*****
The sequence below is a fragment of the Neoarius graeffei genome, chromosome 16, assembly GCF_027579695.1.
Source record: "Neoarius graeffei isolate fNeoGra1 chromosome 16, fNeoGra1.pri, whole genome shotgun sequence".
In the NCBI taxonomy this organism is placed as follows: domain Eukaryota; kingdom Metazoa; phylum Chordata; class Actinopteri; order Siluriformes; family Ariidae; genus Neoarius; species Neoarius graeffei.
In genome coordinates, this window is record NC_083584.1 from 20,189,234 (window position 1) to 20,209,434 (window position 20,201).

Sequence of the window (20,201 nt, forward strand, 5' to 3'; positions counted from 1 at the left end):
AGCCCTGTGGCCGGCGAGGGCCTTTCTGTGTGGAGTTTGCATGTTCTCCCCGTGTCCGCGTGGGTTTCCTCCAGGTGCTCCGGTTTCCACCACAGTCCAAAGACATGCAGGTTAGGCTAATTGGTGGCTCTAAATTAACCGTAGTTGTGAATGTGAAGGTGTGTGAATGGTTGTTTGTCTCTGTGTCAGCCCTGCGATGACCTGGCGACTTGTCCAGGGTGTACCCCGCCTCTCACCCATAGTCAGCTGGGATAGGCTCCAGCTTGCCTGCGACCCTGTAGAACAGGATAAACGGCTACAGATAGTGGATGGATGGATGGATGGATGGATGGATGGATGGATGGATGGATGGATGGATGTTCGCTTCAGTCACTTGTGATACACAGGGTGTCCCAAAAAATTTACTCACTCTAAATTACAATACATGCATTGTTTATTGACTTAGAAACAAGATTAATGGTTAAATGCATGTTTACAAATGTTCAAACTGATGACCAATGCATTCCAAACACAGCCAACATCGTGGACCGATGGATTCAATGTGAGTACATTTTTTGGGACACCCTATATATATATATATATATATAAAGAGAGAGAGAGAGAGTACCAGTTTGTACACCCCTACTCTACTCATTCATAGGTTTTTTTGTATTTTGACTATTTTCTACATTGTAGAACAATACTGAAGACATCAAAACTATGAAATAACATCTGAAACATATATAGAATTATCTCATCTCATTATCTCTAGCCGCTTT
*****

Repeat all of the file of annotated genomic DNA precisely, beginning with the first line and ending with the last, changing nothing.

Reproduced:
The sequence below is a fragment of the Neoarius graeffei genome, chromosome 16, assembly GCF_027579695.1.
Source record: "Neoarius graeffei isolate fNeoGra1 chromosome 16, fNeoGra1.pri, whole genome shotgun sequence".
In the NCBI taxonomy this organism is placed as follows: domain Eukaryota; kingdom Metazoa; phylum Chordata; class Actinopteri; order Siluriformes; family Ariidae; genus Neoarius; species Neoarius graeffei.
In genome coordinates, this window is record NC_083584.1 from 20,189,234 (window position 1) to 20,209,434 (window position 20,201).

Sequence of the window (20,201 nt, forward strand, 5' to 3'; positions counted from 1 at the left end):
AGCCCTGTGGCCGGCGAGGGCCTTTCTGTGTGGAGTTTGCATGTTCTCCCCGTGTCCGCGTGGGTTTCCTCCAGGTGCTCCGGTTTCCACCACAGTCCAAAGACATGCAGGTTAGGCTAATTGGTGGCTCTAAATTAACCGTAGTTGTGAATGTGAAGGTGTGTGAATGGTTGTTTGTCTCTGTGTCAGCCCTGCGATGACCTGGCGACTTGTCCAGGGTGTACCCCGCCTCTCACCCATAGTCAGCTGGGATAGGCTCCAGCTTGCCTGCGACCCTGTAGAACAGGATAAACGGCTACAGATAGTGGATGGATGGATGGATGGATGGATGGATGGATGGATGGATGGATGGATGGATGTTCGCTTCAGTCACTTGTGATACACAGGGTGTCCCAAAAAATTTACTCACTCTAAATTACAATACATGCATTGTTTATTGACTTAGAAACAAGATTAATGGTTAAATGCATGTTTACAAATGTTCAAACTGATGACCAATGCATTCCAAACACAGCCAACATCGTGGACCGATGGATTCAATGTGAGTACATTTTTTGGGACACCCTATATATATATATATATATATAAAGAGAGAGAGAGAGAGTACCAGTTTGTACACCCCTACTCTACTCATTCATAGGTTTTTTTGTATTTTGACTATTTTCTACATTGTAGAACAATACTGAAGACATCAAAACTATGAAATAACATCTGAAACATATATAGAATTATCTCATCTCATTATCTCTAGCCGCTTT